God's Child, Our Joy

An adoptive family's journey in faith and life

The Aftermath

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This post is the third of the three part series on Eli’s adoption. The first post was about the day we found out someone else wanted him and the second was about the wait until finalization.

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At Eli’s court date

This is our 299th post, and if you’ve been following the blog you’ll know that every 100 posts we do a word cloud to show the things we’ve been writing about. You can see 100  and 200 . In preparation for #300, we made the next cloud and looked through it to see what we’ve been writing about. We both notice one thing.

Where is Eli?

I don’t know how sophisiticated the website is that creates these, if it actually uses all 300 (well 299) posts, or just pulls from recent posts. Eli is not going to pass Eva since she had over a year head start, but he really should have shown up somewhere, right?

With everything that has happened with his adoption, I always wanted to think that I never shorted him because of it. I loved him without reservation, we took pictures, we played, etc. I knew, though, that however hard I tried, everything that happened was going to take a toll in some way.

I noticed that I wasn’t posting much about him a while ago. The reasons that I had concluded were unfair to him. No matter what stage of life Eli was in, Eva had already done it. Eva would learn how to say “shoes” and we’d be in awe, while Eli learned how to sit and we’d think “about time”. Also, it was blatently obvious that I just didn’t have as much time with two to post about things, so he loses out there as well. Many more posts in the last 100 have been picture heavy as opposed to text.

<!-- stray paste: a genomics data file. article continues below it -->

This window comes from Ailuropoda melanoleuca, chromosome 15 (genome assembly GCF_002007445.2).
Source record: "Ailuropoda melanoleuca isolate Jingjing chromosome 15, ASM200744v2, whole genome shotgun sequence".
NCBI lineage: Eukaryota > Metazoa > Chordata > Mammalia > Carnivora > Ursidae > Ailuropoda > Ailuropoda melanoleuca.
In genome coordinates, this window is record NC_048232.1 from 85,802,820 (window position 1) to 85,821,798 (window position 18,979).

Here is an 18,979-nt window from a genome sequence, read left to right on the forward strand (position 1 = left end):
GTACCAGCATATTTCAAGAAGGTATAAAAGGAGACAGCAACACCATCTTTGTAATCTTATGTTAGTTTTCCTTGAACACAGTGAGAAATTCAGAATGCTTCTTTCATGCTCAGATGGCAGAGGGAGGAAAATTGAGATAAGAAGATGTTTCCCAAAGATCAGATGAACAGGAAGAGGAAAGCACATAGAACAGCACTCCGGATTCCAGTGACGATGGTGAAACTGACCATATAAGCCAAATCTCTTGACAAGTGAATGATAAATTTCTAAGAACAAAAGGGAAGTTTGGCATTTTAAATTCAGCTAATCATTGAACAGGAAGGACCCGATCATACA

And while these reasons all may be true, the events of his adoption did not help. I don’t think I ever failed to post something because I was afraid I’d lose him. The thing was that I couldn’t post about the biggest thing going on in his life. It’s like writing about LeBron James without mentioning basketball.

Steph is Facebook friends with Eli and Eva’s birthmother. That has been a valuable tool for keeping in contact with their birthmother and gives her a glimpse of what is going on with Eli and Eva beyond those packets of pictures we send and our face to face meetings. While full of benefits, this connection does have issues. It is easy to post the good moments, but hard to post the bad moments.

If Eva grabs her purse and poses for the camera, we can post that moment. But if she falls and gets a bruise, can you post that? You hesitate because maybe it looks like we are not providing them with the best care possible. Their birthmother has a daughter at home, so she knows that accidents happen and we feel that she would understand.

With Eli it’s different. It’s easy to post “He’s growing so fast!” because it’s happy and shows that he is thriving in our home environment. But what if we wanted to post “He’s been crying for an hour, why won’t he go to sleep?! I’m too tired to deal with this tonight!” Every parent has been there with a baby, and knows what’s what. But what if PBF(potential birth father) somehow gets these posts. Do we know how he’ll interpret them? Perhaps he’ll see us as bad parents for getting frustrated. What if his lawyer uses these posts as proof that we are unfit because the child is unhappy and we appear to frustrated to provide what he needs to stop crying.

Once you get stuck in that mind set of worrying about how an unknown entity will interpret your thoughts and actions, it gets really hard to do much of anything. This is a whole other post, but you can find someone that can tear down every choice, action or thought you have about parenting and brand it as negligent. If you are a working parent you’re not having enough time with your children, but if you stay at home you are taking away socialization opportunities for your child. If every statement you utter can and will be used against you in the court of law, why utter anything?

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I was diagnosed with migraines this past year, although I’ve had them for a while. Over the years I’ve gotten better at preventing them, which is to say that I tend to avoid stressing myself over things or putting myself in stressful situations. The reason they were diagnosed was that I was starting to have visual symptoms. In particular, I was seeing flashes of light. With the diagnosis, I learned that I needed to attack it as quickly as I can to hopefully prevent the onset of a migraine.